Table 4

Relative prevalence of JE vector species in intervention and non-intervention localities during the pre- and post-intervention periods

Mosquito speciesOnly humans covered under ITMNs (Athabari)Only pigs covered under ITMNs (Rajmai)Both humans and pigs covered under ITMNs (Kollolua)Non-intervention (Madhupur)
Pre-interventionPost-interventionP valuePre-interventionPost-interventionP valuePre-interventionPost-interventionP valuePre-interventionPost-interventionP value
Cx. vishnui group
Cx. tritaeniorhynchus29.92 ± 4.4234.22 ± 15.360.40629.33 ± 43.9231.00 ± 17.450.89136.92 ± 22.4638.16 ± 18.550.86834.67 ± 38.2535.16 ± 23.530.975
Cx. vishnui27.50 ± 6.6531.17 ± 20.930.56722.33 ± 24.9027.08 ± 14.840.56829.91 ± 18.9828.39 ± 12.810.78325.00 ± 26.4132.15 ± 19.130.420
Cx. pseudovishnui12.75 ± 4.4913.27 ± 7.850.81113.33 ± 16.5010.67 ± 5.920.6147.92 ± 7.5210.82 ± 6.230.27812.40 ± 10.3310.77 ± 5.520.974
Mansonia group
Ma. uniformis40.33 ± 51.0535.46 ± 31.820.46632.16 ± 43.5838.54 ± 39.820.37946.58 ± 72.0355.10 ± 53.340.58668.08 ± 38.4873.90 ± 41.190.213
Ma. annulifera6.42 ± 7.791.08 ± 0.880.4635.17 ± 6.496.25 ± 6.030.3927.42 ± 10.848.60 ± 8.060.59610.59 ± 5.5811.55 ± 0.080.172
Other vector species
Cx. fuscocephala23.58 ± 16.2718.51 ± 13.370.26118.08 ± 31.0721.63 ± 15.090.61127.08 ± 31.0832.89 ± 27.680.57727.75 ± 28.5423.73 ± 11.060.679
Cx. whitmorei5.33 ± 3.204.16 ± 2.700.1733.83 ± 4.724.12 ± 2.390.61919.83 ± 6.0818.45 ± 5.630.5955.67 ± 5.674.61 ± 2.010.589
Cx. gelidus3.17 ± 2.162.08 ± 1.920.1092.74 ± 3.132.08 ± 1.740.71816.92 ± 4.2515.82 ± 3.720.5854.00 ± 3.833.32 ± 1.550.603

Post-intervention findings.

The reduction of seroconversion in treated localities during the post-intervention period was prominent in both humans (Figure 2) and pigs (Figure 3) compared with the pre-intervention period. The results revealed that monthly seroconversion rates in humans were found to be reduced significantly (P < 0.05) in all of the three intervention localities during the first year of the post-intervention period compared with the pre-intervention period. The estimated monthly human seroconversion rate in all of the treated localities decreased significantly more (P < 0.05) in the second year than in the first year of intervention. The reduction of pig seroconversion was also significant (P < 0.05) in all of the treated localities except in the Athabari locality, where only humans were covered under ITMNs (P > 0.05). In Madhupur, the non-intervention locality, no significant difference in monthly seroconversion rates in humans (Figure 2) and pigs (Figure 3) was observed in the post-intervention period compared with the pre-intervention period.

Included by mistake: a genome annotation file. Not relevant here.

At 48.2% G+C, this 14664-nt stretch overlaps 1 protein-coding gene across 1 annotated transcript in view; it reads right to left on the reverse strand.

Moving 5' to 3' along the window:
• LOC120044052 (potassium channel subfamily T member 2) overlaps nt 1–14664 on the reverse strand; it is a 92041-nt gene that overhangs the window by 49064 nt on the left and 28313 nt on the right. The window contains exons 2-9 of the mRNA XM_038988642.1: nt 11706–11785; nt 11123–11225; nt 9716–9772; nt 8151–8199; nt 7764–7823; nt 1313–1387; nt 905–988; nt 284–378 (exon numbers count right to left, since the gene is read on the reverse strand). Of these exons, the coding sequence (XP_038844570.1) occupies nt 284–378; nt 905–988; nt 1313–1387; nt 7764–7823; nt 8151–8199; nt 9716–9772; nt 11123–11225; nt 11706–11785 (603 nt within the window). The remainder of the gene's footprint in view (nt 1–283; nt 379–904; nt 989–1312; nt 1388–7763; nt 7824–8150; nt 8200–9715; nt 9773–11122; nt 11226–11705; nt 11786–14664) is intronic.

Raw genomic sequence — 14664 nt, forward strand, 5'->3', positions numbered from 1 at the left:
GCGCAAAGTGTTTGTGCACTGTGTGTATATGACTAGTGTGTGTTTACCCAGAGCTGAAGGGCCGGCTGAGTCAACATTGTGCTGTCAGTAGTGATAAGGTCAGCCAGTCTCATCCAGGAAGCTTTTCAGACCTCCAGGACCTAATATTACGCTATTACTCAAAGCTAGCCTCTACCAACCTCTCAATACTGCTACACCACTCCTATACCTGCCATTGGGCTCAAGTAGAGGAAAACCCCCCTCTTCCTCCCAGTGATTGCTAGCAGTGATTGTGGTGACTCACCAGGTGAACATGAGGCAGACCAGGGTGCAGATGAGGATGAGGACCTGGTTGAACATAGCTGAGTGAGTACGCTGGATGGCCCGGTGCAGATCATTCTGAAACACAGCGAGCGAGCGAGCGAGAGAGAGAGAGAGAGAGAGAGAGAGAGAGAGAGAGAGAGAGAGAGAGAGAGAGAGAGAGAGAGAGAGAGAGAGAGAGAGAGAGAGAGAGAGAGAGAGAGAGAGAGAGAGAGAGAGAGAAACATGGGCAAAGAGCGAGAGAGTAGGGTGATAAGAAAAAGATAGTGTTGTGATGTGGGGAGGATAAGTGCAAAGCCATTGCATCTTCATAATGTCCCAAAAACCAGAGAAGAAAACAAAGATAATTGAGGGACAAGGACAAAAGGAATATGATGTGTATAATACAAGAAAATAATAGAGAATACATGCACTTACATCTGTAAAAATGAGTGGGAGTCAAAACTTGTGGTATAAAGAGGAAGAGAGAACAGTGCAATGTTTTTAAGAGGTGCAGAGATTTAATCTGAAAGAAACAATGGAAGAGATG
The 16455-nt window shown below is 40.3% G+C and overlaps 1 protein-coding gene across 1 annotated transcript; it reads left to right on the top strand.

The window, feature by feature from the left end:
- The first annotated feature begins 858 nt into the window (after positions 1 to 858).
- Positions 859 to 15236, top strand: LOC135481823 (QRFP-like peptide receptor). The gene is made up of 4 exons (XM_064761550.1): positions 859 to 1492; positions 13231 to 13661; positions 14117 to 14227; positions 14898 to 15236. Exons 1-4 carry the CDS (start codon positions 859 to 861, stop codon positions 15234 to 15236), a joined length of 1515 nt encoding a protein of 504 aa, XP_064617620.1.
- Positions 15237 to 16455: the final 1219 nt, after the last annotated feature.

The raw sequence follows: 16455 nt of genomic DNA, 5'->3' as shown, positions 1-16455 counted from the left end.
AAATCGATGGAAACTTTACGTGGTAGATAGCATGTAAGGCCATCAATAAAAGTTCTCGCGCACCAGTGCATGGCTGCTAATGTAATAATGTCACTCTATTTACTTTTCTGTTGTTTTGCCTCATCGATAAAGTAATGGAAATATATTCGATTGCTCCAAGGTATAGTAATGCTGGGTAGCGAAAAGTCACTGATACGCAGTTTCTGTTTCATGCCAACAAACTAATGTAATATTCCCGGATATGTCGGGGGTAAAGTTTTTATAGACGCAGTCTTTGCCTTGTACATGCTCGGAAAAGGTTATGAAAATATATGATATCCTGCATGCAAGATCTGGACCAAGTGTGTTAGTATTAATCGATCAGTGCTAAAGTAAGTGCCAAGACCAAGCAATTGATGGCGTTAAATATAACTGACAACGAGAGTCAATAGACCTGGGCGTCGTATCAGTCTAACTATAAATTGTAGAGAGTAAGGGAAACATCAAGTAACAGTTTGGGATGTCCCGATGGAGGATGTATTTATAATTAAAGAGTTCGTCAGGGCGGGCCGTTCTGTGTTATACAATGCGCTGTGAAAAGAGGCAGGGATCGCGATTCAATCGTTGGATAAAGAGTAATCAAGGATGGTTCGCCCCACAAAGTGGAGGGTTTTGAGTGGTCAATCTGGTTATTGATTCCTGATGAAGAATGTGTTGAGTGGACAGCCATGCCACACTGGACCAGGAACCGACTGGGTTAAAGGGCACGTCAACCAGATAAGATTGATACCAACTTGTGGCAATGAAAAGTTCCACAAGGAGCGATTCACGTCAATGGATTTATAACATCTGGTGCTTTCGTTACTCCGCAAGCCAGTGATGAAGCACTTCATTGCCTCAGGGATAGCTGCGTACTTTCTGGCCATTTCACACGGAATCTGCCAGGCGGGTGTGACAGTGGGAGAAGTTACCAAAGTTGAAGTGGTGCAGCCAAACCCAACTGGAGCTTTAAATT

There was a significant reduction in human seroconversion in all of the three intervention localities compared with the non-intervention locality (P < 0.001) (Table 2). The RR in the locality (Kollolua) using ITMNs in both human dwellings and pigsties was 0.28 (95% confidence interval [CI] = 0.16–0.49), which is a 72% reduction of seroconversion compared with the non-intervention locality. The Athabari locality, where only humans were covered under ITMNs, and the Rajmai locality, where only pigs were covered under ITMNs, exhibited 67% (RR = 0.33, 95% CI = 0.20–0.56) and 56% (RR = 0.44, 95% CI = 0.28–0.71) reduction, respectively (Table 2).

When the effectiveness of interventions in the reduction of seroconversion in pigs was compared, it was observed that the effectiveness was more prominent in Kollolua (covering both humans and pigs under ITMNs) followed by Rajmai (covering only pigs under ITMNs) and Athabari (covering only humans under ITMNs) (Table 3). JE seroconversion in pigs was 79% (RR = 0.21, CI = 0.11–0.40) lower in Kollolua (covering both humans and pigs under ITMNs) compared with Madhupur, the non-intervention locality. Whereas in Rajmai (only pigs covered under ITMNs) and Athabari (only humans covered under ITMNs), it was 77% (RR = 0.33, CI = 0.12–0.43) and 8% (RR = 0.92, CI = 0.61–1.26), respectively. The differences were statistically significant (P < 0.001) in Kollolua, where both humans and pigs were covered under ITMNs, and Rajmai, where only pigs were covered under ITMNs. In Athabari, where only humans were covered with ITMNs, although there was some degree of reduction in seroconversion, it was not significant (P = 0.635) during post-intervention period (Table 3).

Comparison of seroconversion among the different intervention measures depicted that the JE seroconversion in humans and pigs was lowest in Kollolua (covering both humans and pigs under ITMNs) than in the other two localities, where only humans (Athabari) or only pigs (Rajmai) were covered under ITMNs (Table 5). JE seroconversion in human was 1.23 times higher in Athabari (covering only humans under ITMNs) and 1.6 times higher in Rajmai (covering only pigs under ITMNs) compared with Kollolua (covering both humans and pigs under ITMNs). The differences were not statistically significant in both Athabari (P = 0. 595) and Rajmai (P = 0.141). The locality (Athabari) where only humans were covered under ITMNs showed significantly higher (P < 0.001) seroconversion in pigs (RR = 4.4, CI = 2.28–8.50) compared with the locality (Kollolua) where both humans and pigs were covered under ITMNs. Although the locality (Rajmai) where only pigs were covered under ITMNs showed 1.13 times higher seroconversion in pigs than the locality (Kollolua) where both humans and pigs were covered under ITMNs, the difference was not significant (P = 0.822).